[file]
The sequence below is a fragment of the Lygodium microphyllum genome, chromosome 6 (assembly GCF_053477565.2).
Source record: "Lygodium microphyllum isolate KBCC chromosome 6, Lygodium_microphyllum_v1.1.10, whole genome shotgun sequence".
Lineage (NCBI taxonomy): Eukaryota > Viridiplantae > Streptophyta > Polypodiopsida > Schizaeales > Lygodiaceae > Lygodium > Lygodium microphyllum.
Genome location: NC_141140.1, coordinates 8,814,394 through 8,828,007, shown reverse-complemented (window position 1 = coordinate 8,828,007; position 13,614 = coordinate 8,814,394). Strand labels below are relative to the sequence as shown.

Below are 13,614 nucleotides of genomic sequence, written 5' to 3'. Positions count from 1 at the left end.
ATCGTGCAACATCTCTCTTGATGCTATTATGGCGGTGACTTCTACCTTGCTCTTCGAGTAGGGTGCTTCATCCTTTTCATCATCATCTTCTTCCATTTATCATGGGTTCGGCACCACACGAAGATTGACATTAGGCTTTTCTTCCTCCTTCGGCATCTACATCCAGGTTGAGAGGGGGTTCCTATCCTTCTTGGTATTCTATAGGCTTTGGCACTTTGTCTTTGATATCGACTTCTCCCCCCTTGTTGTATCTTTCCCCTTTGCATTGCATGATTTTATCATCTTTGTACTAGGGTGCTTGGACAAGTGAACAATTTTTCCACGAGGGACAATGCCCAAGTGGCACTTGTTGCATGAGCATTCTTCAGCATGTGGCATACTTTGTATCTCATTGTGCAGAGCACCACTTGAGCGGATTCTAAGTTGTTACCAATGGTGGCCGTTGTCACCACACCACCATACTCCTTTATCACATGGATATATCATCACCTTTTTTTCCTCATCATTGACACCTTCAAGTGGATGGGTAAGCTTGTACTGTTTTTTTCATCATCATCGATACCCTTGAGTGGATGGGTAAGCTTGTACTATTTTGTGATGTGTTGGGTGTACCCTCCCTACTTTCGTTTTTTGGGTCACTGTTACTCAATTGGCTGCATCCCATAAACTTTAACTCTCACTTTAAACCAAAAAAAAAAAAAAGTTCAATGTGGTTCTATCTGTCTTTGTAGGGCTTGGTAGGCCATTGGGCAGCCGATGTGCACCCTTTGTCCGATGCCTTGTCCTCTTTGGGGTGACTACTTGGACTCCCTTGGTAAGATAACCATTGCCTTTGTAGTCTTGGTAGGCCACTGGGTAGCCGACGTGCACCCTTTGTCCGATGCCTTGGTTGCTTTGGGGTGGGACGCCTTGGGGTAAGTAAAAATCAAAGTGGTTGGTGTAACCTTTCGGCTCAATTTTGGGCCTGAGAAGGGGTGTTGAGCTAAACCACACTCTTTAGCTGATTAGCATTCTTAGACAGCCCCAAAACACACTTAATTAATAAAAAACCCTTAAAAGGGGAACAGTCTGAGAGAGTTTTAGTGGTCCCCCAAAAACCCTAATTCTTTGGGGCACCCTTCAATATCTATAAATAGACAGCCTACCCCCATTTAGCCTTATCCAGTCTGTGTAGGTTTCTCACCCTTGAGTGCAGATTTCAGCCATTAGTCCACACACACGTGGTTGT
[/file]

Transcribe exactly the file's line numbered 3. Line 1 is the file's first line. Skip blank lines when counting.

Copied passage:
Lineage (NCBI taxonomy): Eukaryota > Viridiplantae > Streptophyta > Polypodiopsida > Schizaeales > Lygodiaceae > Lygodium > Lygodium microphyllum.